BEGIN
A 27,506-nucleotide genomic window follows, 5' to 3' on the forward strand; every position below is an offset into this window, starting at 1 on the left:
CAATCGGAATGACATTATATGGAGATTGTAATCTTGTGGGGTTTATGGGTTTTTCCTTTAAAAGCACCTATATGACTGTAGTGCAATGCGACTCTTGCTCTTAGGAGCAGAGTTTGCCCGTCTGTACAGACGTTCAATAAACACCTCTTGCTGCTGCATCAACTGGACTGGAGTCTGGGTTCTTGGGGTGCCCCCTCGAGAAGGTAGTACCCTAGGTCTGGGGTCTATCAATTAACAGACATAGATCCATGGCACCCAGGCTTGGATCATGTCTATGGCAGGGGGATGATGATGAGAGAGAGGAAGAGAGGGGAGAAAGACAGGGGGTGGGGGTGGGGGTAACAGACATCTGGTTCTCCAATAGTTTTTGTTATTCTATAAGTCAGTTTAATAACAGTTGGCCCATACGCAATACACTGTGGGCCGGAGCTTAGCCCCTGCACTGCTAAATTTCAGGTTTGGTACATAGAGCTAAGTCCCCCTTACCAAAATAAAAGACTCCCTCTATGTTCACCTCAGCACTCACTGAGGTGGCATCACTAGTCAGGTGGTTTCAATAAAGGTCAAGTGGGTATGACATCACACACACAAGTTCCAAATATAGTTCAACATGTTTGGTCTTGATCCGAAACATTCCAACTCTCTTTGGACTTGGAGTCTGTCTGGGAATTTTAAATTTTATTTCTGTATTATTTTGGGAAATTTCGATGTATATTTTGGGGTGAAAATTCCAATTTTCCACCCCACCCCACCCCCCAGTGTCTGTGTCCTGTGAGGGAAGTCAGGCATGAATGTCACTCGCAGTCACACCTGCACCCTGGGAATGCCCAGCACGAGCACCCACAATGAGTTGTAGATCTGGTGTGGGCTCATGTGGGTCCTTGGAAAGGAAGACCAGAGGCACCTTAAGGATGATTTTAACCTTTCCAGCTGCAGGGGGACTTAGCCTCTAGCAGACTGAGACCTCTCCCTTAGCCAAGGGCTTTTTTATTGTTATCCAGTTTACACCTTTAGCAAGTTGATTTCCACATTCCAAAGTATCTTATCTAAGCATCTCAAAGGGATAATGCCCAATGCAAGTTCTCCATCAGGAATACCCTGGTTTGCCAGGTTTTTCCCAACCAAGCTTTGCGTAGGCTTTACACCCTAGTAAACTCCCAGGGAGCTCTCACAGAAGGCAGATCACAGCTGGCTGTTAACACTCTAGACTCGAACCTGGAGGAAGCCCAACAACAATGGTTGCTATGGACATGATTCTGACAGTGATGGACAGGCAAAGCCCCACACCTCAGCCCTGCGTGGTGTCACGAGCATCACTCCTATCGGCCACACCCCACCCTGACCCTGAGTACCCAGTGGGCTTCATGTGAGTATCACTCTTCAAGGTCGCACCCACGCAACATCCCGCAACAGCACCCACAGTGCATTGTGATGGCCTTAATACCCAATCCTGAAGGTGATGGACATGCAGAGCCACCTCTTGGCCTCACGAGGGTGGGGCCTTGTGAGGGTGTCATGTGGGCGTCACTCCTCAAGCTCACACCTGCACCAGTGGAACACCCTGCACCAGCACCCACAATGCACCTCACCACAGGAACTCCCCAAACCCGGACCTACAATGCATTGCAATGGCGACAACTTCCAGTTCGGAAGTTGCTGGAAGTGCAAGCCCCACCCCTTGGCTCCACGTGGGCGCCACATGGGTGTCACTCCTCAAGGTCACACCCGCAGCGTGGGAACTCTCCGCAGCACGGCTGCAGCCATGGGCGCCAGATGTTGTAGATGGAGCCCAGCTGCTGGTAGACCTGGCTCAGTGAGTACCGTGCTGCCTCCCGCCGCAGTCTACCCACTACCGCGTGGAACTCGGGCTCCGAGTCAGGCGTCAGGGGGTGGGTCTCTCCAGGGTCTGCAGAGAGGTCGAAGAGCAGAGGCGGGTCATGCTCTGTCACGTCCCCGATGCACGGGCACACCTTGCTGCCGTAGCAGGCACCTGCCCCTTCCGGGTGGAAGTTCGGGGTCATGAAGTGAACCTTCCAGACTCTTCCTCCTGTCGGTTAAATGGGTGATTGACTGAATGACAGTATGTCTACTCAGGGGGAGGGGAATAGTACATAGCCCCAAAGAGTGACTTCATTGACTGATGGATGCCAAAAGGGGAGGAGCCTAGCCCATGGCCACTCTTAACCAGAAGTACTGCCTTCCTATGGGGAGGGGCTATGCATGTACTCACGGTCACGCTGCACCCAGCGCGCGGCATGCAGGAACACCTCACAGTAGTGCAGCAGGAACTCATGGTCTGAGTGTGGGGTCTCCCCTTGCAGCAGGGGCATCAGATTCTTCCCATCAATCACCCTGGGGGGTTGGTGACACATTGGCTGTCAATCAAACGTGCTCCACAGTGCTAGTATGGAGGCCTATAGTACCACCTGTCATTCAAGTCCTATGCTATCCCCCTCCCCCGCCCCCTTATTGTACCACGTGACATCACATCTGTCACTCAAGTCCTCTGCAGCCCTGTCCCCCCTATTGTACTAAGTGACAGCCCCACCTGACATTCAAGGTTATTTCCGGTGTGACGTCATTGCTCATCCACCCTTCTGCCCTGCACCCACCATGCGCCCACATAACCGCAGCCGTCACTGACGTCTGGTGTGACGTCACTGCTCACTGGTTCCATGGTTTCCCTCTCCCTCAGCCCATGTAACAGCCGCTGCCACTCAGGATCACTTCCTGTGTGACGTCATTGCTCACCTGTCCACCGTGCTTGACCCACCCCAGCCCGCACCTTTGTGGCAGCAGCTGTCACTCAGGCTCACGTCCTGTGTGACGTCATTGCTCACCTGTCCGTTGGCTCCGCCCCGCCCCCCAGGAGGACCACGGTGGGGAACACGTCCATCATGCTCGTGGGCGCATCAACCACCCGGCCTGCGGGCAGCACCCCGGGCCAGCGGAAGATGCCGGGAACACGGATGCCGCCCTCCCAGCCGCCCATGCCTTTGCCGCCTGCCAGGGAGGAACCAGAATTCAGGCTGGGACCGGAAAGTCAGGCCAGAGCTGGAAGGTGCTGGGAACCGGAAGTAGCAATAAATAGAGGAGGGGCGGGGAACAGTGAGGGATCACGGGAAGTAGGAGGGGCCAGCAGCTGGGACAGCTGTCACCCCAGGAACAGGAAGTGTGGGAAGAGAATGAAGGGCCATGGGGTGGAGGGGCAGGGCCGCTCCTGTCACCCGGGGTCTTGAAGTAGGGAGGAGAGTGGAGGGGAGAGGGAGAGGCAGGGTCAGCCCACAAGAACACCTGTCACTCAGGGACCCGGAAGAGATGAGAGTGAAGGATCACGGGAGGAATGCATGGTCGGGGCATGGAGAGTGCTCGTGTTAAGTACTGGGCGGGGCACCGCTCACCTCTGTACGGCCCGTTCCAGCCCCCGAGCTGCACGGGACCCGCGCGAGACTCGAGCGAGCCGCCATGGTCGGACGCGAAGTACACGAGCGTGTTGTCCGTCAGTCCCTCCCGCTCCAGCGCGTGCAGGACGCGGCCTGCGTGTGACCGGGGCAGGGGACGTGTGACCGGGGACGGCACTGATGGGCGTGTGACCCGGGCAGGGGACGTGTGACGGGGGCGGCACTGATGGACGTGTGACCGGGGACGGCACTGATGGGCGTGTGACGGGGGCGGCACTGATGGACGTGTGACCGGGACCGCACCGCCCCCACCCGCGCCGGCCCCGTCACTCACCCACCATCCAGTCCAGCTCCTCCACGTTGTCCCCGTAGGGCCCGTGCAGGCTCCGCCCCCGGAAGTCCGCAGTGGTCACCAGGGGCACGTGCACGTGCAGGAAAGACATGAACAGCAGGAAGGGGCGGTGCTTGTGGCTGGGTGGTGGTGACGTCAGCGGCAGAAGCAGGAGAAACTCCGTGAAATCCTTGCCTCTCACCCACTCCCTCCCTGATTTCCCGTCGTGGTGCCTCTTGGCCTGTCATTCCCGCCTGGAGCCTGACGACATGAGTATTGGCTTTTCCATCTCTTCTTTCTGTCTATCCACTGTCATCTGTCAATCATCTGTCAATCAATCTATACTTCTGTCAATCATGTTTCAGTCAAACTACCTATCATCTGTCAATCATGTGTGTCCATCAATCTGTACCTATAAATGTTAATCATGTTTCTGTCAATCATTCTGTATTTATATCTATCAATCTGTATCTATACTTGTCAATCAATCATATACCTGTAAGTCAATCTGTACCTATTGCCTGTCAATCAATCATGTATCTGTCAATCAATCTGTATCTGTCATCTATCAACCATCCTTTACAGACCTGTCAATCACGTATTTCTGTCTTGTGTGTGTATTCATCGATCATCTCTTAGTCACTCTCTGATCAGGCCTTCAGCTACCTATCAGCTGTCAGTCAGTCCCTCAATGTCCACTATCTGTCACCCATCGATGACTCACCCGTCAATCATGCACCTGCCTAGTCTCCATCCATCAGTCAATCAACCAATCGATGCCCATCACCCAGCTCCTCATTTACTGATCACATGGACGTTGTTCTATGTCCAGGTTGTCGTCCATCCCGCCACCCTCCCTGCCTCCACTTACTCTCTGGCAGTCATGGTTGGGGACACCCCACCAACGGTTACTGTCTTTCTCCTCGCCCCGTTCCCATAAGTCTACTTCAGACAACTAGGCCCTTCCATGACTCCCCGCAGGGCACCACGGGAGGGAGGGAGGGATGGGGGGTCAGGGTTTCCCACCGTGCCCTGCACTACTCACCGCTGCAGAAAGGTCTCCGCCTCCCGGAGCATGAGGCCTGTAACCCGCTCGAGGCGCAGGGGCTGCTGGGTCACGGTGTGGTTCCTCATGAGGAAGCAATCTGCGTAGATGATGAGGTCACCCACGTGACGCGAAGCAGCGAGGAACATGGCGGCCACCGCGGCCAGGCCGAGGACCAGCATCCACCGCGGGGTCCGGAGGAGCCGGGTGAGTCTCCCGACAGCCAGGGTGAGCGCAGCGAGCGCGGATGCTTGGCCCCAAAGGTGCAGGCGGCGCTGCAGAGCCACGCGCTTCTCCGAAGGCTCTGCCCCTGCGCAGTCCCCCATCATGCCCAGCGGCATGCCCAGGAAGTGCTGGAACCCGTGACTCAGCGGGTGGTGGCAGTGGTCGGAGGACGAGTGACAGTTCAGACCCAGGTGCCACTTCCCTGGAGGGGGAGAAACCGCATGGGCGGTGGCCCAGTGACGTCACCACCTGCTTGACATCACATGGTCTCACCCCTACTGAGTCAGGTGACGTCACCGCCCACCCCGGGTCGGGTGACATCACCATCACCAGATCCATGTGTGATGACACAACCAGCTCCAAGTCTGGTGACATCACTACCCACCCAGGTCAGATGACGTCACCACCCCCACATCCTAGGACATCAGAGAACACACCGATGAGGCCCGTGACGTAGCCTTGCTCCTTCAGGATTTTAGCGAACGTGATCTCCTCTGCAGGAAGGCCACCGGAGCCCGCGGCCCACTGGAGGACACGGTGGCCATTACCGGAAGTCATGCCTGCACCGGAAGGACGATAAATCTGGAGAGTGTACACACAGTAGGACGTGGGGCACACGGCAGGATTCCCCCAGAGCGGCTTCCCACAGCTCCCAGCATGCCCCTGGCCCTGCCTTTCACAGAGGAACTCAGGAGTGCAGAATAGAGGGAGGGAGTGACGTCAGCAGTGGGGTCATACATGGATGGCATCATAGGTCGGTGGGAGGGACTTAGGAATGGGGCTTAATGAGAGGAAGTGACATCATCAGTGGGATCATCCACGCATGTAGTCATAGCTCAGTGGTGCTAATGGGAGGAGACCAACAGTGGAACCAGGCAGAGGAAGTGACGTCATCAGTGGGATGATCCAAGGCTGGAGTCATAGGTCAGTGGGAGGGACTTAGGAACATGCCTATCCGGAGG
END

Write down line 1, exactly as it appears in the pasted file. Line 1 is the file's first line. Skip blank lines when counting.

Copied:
A 27,506-nucleotide genomic window follows, 5' to 3' on the forward strand; every position below is an offset into this window, starting at 1 on the left: